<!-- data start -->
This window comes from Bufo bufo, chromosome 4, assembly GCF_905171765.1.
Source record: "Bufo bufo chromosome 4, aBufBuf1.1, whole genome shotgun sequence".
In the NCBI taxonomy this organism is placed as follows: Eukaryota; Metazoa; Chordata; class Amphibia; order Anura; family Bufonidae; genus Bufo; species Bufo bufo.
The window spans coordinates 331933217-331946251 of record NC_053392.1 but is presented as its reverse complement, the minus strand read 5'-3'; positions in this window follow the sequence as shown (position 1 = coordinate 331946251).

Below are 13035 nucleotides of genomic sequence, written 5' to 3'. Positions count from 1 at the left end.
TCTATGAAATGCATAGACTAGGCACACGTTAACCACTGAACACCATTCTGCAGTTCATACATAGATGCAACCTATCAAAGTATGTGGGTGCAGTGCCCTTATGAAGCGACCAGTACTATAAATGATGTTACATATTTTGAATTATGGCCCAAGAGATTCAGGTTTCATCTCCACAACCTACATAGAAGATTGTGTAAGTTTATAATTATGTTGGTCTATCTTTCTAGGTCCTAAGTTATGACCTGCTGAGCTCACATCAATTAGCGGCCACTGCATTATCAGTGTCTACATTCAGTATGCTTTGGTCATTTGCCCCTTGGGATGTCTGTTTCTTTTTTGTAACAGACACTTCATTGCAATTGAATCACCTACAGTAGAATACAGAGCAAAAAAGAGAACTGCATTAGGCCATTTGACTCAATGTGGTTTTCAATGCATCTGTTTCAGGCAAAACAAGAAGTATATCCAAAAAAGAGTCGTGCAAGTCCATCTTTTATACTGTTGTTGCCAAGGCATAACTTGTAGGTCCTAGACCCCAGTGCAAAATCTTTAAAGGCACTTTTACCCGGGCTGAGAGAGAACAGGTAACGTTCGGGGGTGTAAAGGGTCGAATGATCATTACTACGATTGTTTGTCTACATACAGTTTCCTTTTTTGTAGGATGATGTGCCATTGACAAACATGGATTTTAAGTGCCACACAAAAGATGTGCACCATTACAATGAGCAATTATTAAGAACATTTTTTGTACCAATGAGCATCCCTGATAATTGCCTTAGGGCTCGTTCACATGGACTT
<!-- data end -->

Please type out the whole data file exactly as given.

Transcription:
This window comes from Bufo bufo, chromosome 4, assembly GCF_905171765.1.
Source record: "Bufo bufo chromosome 4, aBufBuf1.1, whole genome shotgun sequence".
In the NCBI taxonomy this organism is placed as follows: Eukaryota; Metazoa; Chordata; class Amphibia; order Anura; family Bufonidae; genus Bufo; species Bufo bufo.
The window spans coordinates 331933217-331946251 of record NC_053392.1 but is presented as its reverse complement, the minus strand read 5'-3'; positions in this window follow the sequence as shown (position 1 = coordinate 331946251).

Below are 13035 nucleotides of genomic sequence, written 5' to 3'. Positions count from 1 at the left end.
TCTATGAAATGCATAGACTAGGCACACGTTAACCACTGAACACCATTCTGCAGTTCATACATAGATGCAACCTATCAAAGTATGTGGGTGCAGTGCCCTTATGAAGCGACCAGTACTATAAATGATGTTACATATTTTGAATTATGGCCCAAGAGATTCAGGTTTCATCTCCACAACCTACATAGAAGATTGTGTAAGTTTATAATTATGTTGGTCTATCTTTCTAGGTCCTAAGTTATGACCTGCTGAGCTCACATCAATTAGCGGCCACTGCATTATCAGTGTCTACATTCAGTATGCTTTGGTCATTTGCCCCTTGGGATGTCTGTTTCTTTTTTGTAACAGACACTTCATTGCAATTGAATCACCTACAGTAGAATACAGAGCAAAAAAGAGAACTGCATTAGGCCATTTGACTCAATGTGGTTTTCAATGCATCTGTTTCAGGCAAAACAAGAAGTATATCCAAAAAAGAGTCGTGCAAGTCCATCTTTTATACTGTTGTTGCCAAGGCATAACTTGTAGGTCCTAGACCCCAGTGCAAAATCTTTAAAGGCACTTTTACCCGGGCTGAGAGAGAACAGGTAACGTTCGGGGGTGTAAAGGGTCGAATGATCATTACTACGATTGTTTGTCTACATACAGTTTCCTTTTTTGTAGGATGATGTGCCATTGACAAACATGGATTTTAAGTGCCACACAAAAGATGTGCACCATTACAATGAGCAATTATTAAGAACATTTTTTGTACCAATGAGCATCCCTGATAATTGCCTTAGGGCTCGTTCACATGGACTT